Native American lifeways differ regionally based on the environment, access to resources and cultural traditions. Therefore, in order to interpret archaeological sites and artifacts, archaeologists and anthropologists identify basic shifts in culture, social organization, and subsistence methods in Native American life. A cultural period is a length of time defined by having similar features or conditions; in South Carolina these are commonly defined as including the Paleoindian, Archaic, Woodland, and Mississippian periods. These time periods often overlap and archaeologists frequently further divide these cultural periods for more a defined understanding of culture change.
Pre-Paleoindian Period (17,000-12,000 BC): The Pre-Paleoindian Period refers to Native American occupations of the New World that date to the time before Paleoidian or Clovis. Although somewhat controversial, evidence is mounting that humans occupied the Americas earlier than previously thought.
Paleoindian Period (12,000 to 8,000 BC): The Paleoindian Period refers to the time period when people migrated to the North American continent. People during this period were nomadic hunter-gatherers who subsisted on foods obtained from the wilds, from foraging and hunting species that are not domesticated. Hunting-and-gathering peoples tend to live in social groups that consisted of between 20 to 60 people, were relatively non-hierarchical and politically egalitarian. Early evidence of these peoples includes “Clovis” points, which are long, fluted chipped stone projectile points. In South Carolina, an example of early Paleoindian site is the Allendale Paleoindian Site (Topper site).
Archaic Period (8,000 to 3,000 BC): The Archaic Period begins as the environments changed to resemble modern environments. This period is characterized as a mobile gathering-and-hunting life and a mostly egalitarian social organization. Important Archaic cultural developments included the use of notched and stemmed projectile points, the atlatl, containers of stone and pottery, and ground and polished stone artifacts. During this period, the first inland shell middens were constructed and long-distance trade was established. In South Carolina, an example of an Archaic Period site is the Spanish Sea Pines Mount.
Woodland Period (3,000 BC to 1000 AD): The Woodland Period is characterized by increasing horticultural expertise, use of ceramics, and increasing sedentism and social complexity, when compared to the previous Archaic period. Pottery technology improved allowing containers to be made in a variety of shapes and sizes for cooking, storing and serving food. A Woodland Period assemblage would include textile marked, check and complicated stamped pottery and triangular points. Mound building flourished and the first coastal shell middens and rings were constructed.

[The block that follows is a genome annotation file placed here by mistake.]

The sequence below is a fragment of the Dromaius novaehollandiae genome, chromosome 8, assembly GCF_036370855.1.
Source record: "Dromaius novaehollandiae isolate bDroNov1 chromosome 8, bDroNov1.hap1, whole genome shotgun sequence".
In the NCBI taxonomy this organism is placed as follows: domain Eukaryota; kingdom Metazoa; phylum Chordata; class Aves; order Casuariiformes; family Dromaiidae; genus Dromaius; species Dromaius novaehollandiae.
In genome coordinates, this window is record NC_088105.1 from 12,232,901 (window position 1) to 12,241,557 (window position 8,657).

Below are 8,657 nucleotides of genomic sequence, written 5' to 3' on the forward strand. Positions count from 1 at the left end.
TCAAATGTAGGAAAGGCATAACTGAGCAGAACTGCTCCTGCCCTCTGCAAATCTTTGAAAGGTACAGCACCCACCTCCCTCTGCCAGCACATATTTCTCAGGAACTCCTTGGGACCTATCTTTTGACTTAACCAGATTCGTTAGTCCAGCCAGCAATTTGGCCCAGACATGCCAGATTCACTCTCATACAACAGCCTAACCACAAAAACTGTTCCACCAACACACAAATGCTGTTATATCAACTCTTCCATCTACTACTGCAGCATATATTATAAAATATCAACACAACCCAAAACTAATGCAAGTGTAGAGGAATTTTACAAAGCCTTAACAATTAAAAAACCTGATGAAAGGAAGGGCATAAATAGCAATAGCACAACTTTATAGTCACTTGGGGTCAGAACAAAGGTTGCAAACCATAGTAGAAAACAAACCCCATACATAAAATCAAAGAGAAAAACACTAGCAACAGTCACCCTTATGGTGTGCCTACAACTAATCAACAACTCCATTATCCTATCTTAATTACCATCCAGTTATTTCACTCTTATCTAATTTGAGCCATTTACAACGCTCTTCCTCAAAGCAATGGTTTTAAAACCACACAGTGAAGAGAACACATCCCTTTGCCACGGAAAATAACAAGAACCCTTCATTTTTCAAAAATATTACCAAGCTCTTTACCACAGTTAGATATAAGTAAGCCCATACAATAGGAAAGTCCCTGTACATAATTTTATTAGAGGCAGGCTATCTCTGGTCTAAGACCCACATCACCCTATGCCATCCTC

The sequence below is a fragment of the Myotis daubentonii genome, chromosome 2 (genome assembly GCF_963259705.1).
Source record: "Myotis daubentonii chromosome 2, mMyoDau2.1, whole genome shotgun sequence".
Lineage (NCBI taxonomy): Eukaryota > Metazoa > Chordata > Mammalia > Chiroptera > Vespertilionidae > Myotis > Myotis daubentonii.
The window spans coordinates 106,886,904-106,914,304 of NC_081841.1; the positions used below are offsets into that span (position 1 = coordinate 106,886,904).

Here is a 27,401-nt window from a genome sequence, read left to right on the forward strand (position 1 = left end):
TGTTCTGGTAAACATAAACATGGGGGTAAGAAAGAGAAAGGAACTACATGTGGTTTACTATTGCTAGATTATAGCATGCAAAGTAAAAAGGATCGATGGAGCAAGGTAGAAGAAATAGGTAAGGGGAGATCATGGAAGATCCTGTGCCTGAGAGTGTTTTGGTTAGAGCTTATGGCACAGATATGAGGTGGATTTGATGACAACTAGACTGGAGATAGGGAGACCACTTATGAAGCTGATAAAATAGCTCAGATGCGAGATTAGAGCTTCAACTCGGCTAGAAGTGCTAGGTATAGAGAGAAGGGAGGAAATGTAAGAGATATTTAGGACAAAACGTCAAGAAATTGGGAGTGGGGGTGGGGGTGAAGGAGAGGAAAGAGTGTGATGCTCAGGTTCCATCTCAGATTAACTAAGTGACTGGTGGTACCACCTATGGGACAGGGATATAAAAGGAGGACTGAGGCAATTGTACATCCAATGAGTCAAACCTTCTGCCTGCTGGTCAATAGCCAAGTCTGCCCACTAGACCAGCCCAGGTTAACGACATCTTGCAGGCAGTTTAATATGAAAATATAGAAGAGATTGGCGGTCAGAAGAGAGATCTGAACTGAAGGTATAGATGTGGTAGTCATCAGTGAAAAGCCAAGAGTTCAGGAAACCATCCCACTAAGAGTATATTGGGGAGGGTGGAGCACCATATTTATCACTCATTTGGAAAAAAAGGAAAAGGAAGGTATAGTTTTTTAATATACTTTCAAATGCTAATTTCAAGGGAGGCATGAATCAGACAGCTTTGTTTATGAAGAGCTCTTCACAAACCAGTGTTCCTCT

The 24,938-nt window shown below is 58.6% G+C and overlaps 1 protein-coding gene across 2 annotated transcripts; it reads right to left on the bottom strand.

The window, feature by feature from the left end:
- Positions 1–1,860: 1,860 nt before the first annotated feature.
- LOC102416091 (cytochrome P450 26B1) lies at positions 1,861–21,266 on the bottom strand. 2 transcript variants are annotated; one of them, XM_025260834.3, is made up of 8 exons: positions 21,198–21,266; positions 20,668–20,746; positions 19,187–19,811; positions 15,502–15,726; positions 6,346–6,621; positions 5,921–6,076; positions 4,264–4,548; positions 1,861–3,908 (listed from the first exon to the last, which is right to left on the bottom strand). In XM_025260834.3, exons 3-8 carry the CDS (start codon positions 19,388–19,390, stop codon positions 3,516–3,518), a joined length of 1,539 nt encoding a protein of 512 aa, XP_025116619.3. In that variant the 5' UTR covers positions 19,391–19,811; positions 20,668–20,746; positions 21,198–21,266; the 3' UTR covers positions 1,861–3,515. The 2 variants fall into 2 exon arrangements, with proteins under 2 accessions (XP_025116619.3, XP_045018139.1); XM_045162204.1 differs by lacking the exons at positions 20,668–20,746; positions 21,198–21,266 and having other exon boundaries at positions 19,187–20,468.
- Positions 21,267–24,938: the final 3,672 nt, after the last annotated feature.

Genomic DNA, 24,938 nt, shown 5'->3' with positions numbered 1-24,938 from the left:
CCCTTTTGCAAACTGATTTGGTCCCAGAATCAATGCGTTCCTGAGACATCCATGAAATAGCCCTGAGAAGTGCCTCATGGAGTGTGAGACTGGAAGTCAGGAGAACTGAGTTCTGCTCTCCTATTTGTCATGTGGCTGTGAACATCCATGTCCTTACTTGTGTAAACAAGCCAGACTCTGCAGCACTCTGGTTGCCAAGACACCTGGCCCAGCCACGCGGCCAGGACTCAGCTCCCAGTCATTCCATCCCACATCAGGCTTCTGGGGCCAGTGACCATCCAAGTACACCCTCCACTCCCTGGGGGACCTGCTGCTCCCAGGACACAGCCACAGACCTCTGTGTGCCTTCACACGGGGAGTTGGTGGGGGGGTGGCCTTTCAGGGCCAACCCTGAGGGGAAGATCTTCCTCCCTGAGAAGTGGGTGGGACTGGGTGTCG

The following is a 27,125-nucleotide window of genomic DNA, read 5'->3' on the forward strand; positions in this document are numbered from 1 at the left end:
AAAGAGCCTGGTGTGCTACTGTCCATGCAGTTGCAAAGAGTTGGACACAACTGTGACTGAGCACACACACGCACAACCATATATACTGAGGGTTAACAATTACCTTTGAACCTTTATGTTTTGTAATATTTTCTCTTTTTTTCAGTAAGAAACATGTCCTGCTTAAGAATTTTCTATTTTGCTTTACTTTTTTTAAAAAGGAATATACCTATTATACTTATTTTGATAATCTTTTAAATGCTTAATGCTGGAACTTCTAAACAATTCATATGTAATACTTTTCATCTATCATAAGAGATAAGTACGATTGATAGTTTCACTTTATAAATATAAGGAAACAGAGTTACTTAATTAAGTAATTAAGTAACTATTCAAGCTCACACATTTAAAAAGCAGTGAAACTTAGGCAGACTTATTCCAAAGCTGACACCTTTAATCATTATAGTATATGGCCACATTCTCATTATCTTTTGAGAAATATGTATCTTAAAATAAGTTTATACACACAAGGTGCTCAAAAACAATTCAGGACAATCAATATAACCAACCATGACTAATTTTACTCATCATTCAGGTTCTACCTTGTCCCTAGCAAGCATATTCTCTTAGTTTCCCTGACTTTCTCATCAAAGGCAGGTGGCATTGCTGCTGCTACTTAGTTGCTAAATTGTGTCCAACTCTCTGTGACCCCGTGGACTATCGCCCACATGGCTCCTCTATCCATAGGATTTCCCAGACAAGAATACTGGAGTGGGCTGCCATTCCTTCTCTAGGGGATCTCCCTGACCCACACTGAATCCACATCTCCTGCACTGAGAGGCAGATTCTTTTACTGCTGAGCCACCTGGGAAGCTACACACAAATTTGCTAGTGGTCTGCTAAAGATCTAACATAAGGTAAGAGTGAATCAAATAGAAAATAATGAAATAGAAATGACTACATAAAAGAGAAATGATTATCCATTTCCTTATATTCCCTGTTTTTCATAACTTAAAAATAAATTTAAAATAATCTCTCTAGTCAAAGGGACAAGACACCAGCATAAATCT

Mississippian Period (1000 to 1520 AD): The Mississippian Period is characterized by peoples who practiced maize agriculture, lived in chiefdoms, had populous villages and zones of dispersed housing, and constructed earthen mounds in some of their villages. A Woodland Period assemblage would include complicated stamped, incised & burnished pottery. An example of a Mississippian Period site is the Green's Shell Enclosure Heritage Preserve.
Exploratory Period (1520-1670 AD): The Exploratory period begins with the arrival of Europeans. At that time, the area was the home of numerous Native American groups, some of which were related, and others who spoke mutually unintelligible languages. The first Europeans to make contact in South Carolina were the Spanish in 1526. Santa Elena became the capital of La Florida, and was part of the mission concept meant to bring the native population under their control. The French made contact around 1562 and established Charlesfort on present day Parris Island, but it was soon abandoned. A result of early exploration and settlement attempts was a severe reduction in Native American populations from the introduction of European and African diseases. The archaeology of early exploration and settlement reveal the incorporation of Spanish items into Native American material culture, and Native American sociopolitical reorganization.
Historic Period (1670 AD to present): The Historic Period begins with colonization by the British in late 1600s. Trading posts, such as Ninety-Six were, established to trade deer skins. The English Colonial economy thrived on the deerskin trade and slave-labor plantations. Tensions between colonists and Native Americans led to the Yamasee War and between 1715 and 1717, various tribes from the southeast such as the Cherokee and Pee Dee, attacked colonial settlements in South Carolina in an effort to force the colonists to leave. The key archaeological features of this period are a severe reduction in Native American materials replaced with industrial mass produced European-American materials, English trade items, fire arms, and glass beads. Unable to resist the encroachment of white settlers demanding land, many Native American tribes were forced to migrate to Indian Territory (present day Oklahoma); however, the Catawba were granted a reservation in 1763 and remain in the state to this day.